U.S. Military, Open Your Doors to Sikhs

AP A sparrow braves an Indian Air Force honor guard standing at attention for a review by visiting Myanmar Army … Continued


A sparrow braves an Indian Air Force honor guard standing at attention for a review by visiting Myanmar Army commander at the Defense Ministry in New Delhi, India, Friday, Aug. 3, 2012.

One day after Wade Michael Page opened fire and killed six Sikh Americans at a Milwaukee temple, the head of the U.S. Air Force Academy confused Sikhs with Muslims during a briefing before students and staff.

Lt. Gen. Michael Gould is superintendent of the Colorado Springs military school. His job is to help educate, train and inspire the 4,000 young men and women at the academy to become “officers of character,” according to the school’s mission statement. Yet this highly decorated, well-educated military leader referred to the Sunday morning massacre as taking place at a “Sikh mosque,” as reported by the Colorado Springs Independent. Later, an academy public information officer compounded the error by mixing up Sikhs with Hindus.

While it would be easy to dismiss both mistakes as simple gaffes, I believe that if you pull the thread, you’ll unravel the long history of ignorance about and discrimination against Sikh Americans – and our struggle to be seen and treated as Americans.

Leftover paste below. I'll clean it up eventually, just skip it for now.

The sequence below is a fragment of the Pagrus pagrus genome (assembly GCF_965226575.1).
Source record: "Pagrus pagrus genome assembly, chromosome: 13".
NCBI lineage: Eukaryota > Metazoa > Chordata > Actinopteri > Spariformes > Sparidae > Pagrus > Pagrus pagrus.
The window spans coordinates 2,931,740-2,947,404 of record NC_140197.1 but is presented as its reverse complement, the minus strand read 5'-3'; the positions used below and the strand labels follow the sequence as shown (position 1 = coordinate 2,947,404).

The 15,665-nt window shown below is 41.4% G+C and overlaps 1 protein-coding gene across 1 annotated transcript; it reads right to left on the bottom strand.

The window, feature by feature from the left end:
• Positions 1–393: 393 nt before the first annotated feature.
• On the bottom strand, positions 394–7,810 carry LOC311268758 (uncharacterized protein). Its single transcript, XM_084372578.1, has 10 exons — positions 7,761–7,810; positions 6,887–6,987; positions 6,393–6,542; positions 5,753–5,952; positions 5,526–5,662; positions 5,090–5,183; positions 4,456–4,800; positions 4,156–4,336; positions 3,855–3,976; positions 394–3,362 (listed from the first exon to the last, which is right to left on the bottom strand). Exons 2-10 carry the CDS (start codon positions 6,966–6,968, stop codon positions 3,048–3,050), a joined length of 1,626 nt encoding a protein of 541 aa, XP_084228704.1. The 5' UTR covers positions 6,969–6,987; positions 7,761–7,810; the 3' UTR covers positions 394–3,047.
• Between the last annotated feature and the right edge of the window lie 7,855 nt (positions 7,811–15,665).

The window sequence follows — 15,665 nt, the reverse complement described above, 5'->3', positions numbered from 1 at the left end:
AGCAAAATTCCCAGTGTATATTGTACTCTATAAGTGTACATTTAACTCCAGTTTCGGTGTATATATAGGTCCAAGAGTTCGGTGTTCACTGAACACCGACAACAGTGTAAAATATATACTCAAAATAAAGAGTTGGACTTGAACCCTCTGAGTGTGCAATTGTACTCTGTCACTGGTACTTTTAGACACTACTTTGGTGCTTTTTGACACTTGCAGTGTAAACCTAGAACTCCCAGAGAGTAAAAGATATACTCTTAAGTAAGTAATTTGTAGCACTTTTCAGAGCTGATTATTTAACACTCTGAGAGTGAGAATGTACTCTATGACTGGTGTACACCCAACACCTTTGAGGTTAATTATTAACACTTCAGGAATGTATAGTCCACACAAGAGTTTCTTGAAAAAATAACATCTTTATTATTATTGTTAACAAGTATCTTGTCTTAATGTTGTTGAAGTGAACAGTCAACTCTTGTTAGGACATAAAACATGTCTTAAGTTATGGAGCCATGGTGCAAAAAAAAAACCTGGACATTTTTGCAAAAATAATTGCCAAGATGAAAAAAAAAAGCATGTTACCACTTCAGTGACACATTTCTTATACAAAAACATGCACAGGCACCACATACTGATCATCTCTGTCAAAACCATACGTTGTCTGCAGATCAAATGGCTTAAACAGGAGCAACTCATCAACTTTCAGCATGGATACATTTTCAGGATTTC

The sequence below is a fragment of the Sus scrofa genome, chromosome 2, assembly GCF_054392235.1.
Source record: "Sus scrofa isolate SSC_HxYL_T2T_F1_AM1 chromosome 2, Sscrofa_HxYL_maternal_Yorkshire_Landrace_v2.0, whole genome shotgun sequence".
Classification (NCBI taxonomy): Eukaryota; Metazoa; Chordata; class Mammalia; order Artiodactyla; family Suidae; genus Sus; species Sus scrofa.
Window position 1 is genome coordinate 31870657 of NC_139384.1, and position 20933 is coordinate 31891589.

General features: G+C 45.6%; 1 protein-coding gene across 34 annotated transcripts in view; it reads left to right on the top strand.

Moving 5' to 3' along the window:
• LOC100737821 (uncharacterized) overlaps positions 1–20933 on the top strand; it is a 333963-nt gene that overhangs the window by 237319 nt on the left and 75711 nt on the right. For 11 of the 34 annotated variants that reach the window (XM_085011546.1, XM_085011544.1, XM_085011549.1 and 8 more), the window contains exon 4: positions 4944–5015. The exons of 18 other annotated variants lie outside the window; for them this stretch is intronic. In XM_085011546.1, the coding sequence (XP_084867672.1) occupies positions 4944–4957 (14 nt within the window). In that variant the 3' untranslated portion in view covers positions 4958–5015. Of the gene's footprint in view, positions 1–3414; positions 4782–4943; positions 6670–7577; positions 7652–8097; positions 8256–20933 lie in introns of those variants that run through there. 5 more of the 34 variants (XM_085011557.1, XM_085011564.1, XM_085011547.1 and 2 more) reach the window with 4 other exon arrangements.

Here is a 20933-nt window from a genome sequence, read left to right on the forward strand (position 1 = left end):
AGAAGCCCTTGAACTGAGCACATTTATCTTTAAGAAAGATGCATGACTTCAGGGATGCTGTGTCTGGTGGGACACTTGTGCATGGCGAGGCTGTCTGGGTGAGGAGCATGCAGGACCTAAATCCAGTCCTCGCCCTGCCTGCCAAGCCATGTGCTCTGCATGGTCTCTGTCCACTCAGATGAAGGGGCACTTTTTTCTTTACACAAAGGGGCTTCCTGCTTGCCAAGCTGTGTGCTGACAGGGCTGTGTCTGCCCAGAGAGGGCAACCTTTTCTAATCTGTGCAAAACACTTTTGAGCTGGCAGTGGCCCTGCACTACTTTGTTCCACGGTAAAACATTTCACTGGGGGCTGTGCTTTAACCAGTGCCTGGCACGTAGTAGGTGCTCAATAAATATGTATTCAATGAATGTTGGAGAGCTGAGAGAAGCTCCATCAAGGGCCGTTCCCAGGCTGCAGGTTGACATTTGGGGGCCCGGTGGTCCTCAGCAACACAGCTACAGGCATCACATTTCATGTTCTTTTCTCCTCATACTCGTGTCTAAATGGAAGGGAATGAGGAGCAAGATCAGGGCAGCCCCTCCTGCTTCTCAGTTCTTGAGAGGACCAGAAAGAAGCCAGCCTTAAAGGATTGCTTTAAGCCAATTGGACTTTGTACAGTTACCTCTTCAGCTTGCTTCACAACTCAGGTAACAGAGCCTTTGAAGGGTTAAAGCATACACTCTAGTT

View Photo Gallery: First off, Sikhs are not Muslims. This monotheistic religion, founded in 15th-centory Punjab (now North India and Pakistan), preaches equality of all mankind and peace. The faith, the world’s fifth-largest organized religion, does not have clergy. Spiritual guides are known as gurus. There are more than 25 million Sikhs worldwide, including roughly 700,000 in the United States, according to the Sikh American Legal Defense and Education Fund.

I began chronicling the Sikh American experience immediately after Sept. 11, 2001. Sharat Raju and I produced the documentary “Divided We Fall,” the first feature film on hate crimes against Sikh Americans. As we traveled the country in a time when turbaned Sikh Americans became lightning rods for anti-Muslim violence, I heard many comments like Gould’s.

More than a decade later, most Americans still don’t know anything about Sikh Americans. Many do not know that Sikhs are victims of hate crimes, profiled at airports, bullied in schools, and denied the ability to practice their faith in workplaces.


Indian Air Force (IAF) personnel, part of a U.N. peacekeeping mission to the Democratic Republic of Congo (DRC), march past during the flag-off ceremony at Air Force station in New Delhi on June 18, 2009.

In fact, the vast majority of American Sikhs still cannot join the military to serve alongside men like Gould – unless they give up their turbans. But the turban is not a cultural choice; it’s a religious requirement. The turban has become our community’s most visible commitment to the Sikh faith, the fifth largest organized religion in the world.